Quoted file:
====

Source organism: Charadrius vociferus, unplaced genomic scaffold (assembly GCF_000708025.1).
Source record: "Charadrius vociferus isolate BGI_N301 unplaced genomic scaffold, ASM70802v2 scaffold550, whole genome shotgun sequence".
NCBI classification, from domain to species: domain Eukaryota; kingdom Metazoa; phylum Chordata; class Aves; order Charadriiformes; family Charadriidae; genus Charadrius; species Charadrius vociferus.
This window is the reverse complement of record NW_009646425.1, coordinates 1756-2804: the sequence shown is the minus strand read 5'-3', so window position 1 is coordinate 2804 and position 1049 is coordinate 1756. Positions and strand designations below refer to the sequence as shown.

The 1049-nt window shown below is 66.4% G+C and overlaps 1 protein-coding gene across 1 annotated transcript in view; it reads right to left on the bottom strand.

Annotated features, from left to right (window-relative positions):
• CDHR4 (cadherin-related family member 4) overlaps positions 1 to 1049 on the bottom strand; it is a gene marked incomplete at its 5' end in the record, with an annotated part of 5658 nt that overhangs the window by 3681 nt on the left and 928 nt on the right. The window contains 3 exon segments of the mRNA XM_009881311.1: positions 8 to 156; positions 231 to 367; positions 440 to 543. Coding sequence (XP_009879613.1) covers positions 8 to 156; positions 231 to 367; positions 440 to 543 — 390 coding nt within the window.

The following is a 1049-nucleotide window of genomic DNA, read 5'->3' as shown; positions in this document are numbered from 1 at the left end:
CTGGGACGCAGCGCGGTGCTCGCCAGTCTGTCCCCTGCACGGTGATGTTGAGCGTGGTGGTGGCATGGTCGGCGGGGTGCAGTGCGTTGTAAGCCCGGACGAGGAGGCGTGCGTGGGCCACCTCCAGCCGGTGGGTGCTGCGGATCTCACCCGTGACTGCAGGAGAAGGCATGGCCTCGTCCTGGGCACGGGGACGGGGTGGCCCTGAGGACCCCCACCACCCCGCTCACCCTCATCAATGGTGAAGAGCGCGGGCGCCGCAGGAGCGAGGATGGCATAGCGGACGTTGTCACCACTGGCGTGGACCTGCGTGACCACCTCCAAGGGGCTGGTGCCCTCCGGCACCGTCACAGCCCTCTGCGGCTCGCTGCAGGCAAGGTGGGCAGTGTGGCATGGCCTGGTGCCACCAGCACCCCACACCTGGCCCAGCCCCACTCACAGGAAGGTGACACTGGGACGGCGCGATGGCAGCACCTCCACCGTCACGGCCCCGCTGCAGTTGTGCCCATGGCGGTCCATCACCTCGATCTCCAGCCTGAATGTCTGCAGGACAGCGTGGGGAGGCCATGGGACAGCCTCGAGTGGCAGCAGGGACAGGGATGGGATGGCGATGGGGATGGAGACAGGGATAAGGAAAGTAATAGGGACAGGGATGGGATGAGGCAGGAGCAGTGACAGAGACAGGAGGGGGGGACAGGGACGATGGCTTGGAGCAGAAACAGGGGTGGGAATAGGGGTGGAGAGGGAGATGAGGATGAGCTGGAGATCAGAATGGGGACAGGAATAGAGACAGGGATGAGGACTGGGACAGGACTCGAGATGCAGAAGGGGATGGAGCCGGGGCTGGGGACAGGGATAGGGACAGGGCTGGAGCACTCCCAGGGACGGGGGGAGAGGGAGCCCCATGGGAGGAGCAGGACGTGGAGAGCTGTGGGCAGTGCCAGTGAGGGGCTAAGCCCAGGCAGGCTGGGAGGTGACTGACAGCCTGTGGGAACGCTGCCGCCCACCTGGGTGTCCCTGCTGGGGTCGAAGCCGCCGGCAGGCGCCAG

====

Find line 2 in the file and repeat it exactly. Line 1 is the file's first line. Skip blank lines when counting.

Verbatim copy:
Source record: "Charadrius vociferus isolate BGI_N301 unplaced genomic scaffold, ASM70802v2 scaffold550, whole genome shotgun sequence".